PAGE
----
Meiosis is a type of cell division that occurs only in the sex organs (gonads). The male sex organ is called the testes and the female sex organ is called the ovaries. The purpose is to create sex cells or gametes (ova and sperm) which contains half the number of chromosomes that are in the parent cell. Each iteration of meiosis produces four daughter cells that are genetically unique. There are two main processes that occur during meiosis that ensure each of the daughter cells are genetically unique:
Independent assortment: Homologous chromosomes line up randomly during meiosis. This means that it is completely random which combination of alleles ends up in any particular gamete.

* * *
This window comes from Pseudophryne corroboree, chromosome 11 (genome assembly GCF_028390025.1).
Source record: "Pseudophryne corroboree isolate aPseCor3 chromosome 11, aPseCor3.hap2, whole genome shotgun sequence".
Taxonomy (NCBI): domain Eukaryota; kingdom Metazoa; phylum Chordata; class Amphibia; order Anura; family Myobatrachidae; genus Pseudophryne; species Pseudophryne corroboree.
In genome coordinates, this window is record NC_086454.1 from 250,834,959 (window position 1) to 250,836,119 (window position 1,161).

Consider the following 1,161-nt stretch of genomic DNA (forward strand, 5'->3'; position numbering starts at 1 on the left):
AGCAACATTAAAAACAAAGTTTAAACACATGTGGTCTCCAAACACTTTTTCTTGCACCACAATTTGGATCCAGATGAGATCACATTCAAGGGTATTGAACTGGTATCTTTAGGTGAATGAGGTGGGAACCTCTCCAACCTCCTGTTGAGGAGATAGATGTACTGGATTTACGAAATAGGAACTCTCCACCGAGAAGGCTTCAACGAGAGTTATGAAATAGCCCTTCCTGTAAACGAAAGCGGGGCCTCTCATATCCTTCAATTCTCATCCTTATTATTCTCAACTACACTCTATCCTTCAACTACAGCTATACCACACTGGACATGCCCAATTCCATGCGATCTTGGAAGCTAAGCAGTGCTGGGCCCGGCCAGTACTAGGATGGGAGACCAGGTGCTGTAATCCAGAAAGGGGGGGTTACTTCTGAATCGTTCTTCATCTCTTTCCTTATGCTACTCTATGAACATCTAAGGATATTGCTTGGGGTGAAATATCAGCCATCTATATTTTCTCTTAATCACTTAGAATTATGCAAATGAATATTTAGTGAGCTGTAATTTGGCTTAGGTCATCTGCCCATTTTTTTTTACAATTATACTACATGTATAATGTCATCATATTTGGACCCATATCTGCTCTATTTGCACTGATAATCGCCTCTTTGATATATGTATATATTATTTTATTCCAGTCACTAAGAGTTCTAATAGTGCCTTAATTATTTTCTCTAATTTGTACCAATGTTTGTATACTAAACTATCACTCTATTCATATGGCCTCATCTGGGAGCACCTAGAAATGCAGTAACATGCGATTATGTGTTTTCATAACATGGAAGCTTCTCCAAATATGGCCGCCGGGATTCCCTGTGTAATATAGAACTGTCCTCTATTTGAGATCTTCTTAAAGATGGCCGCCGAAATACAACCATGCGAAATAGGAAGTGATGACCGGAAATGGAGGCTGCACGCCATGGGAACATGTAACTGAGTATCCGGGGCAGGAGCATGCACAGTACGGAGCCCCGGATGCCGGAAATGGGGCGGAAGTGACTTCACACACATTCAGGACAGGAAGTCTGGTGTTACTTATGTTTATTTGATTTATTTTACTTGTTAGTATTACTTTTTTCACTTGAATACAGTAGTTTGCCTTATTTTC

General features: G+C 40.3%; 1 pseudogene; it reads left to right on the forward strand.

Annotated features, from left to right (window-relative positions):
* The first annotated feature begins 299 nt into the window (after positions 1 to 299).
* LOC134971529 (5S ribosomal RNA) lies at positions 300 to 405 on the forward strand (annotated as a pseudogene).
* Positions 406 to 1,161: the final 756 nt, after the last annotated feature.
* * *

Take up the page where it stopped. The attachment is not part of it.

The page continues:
Crossing over: This is when homologous chromosomes exchange sections of the chromosomes (alleles). This therefore leads to a completely new combination of alleles on the chromosome. Because of crossing over, each gamete will contain a different combination of alleles.
This is important because when the gametes fuse during fertilisation, they create genetically unique zygotes, leading to differences between individuals in a population